The major change we see this year is the growing importance of cloud computing, a subject that no longer needs to be introduced with caveats about “the hype.” The cloud is real, and virtually every large organization is using it in some form or another — private, public, or hybrid — to help gather, store, analyze, and use the mountains of data so critical to success today. Indeed, the question most often asked about the cloud has shifted from “How do we build one?” to “What can we do now that we have one?” And as cloud computing becomes ubiquitous, it is transforming how companies build and manage the information technology they need to run their businesses. The shift to the cloud has had a particularly significant impact on the companies that provide the software, services, and communications technologies all businesses need if they are to take advantage of digitization. In some respects, the ICT supplier space has remained stable; 13 of the top 15 companies from 2013 remained in the top 15 this year. But the rest of the list has changed dramatically, and one group of companies — software providers — is increasingly dominant. That’s largely a result of the growing impact of cloud computing. There are no service or telecommunications providers in the top eight, and this suggests that the battle for the cloud is just beginning. As the ICT industry consolidates around the cloud, two tiers of competitors are coming to the fore. The top tier includes just a few massive, dominant enterprises; they are staking claims to build, run, and own major parts of the cloud-based ICT ecosystem. Then there is the second tier of companies, which must find sustainable niches within that system. Some are struggling to do so. Their challenges include the commoditization of many IT services, less favorable economics as competition intensifies, and the lower-margin reselling of top-tier clouds (often by telecom and IT service providers, under the rubric of “preferred partners” or “licensed resellers”).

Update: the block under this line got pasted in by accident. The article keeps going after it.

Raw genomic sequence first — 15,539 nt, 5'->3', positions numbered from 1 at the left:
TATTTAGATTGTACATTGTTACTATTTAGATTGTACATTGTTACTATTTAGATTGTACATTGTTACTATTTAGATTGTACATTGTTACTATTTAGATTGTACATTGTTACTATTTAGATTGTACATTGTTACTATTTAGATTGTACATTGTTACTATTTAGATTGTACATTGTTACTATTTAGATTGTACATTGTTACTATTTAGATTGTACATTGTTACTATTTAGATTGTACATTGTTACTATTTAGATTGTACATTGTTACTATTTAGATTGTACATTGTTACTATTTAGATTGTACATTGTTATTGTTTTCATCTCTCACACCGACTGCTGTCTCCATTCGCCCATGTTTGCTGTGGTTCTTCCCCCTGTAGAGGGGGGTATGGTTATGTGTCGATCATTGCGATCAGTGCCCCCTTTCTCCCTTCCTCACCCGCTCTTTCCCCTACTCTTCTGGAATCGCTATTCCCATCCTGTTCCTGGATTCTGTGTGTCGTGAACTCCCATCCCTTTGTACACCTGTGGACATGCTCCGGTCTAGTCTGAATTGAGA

One group of companies — software providers — is increasingly dominant.
Who’s who in the ICT 50
The list of the top 50 companies in the ICT space, all of which are publicly traded, is determined on the basis of revenues in the most recent fiscal year. We then divide up the companies into the appropriate sectors, and score them depending on how they performed on four criteria: • Financial performance: Companies that are most likely to maintain the growth and profitability needed to continue to invest in the technologies that will help them win in their increasingly competitive markets. • Portfolio strength: Companies that have a coherent mix of business-to-business products and services — strength of individual products and services as well as differentiation, breadth, and integration — required to meet the demands of digitization. • Go-to-market footprint: Companies that offer the production, delivery, and sales presence in the markets — both developed and developing — for ICT products and services. • Innovation and branding: Companies that have both the prowess in innovation and the brand recognition needed to attract new customers and fresh talent to maintain their competitive position. As in years past, these companies are assessed in the context of their business-to-business offerings: what they do for enterprise customers, not consumers. This explains why well-known consumer-oriented companies, including Apple and Google, rank lower on this list than they would on some others. The list of companies making the ICT 50 this year is quite different from last year’s (see Exhibit 1, next page). Though the telecom companies among the top 50 have not changed at all, the list of IT service firms is considerably different. Six regional firms dropped off the list this year —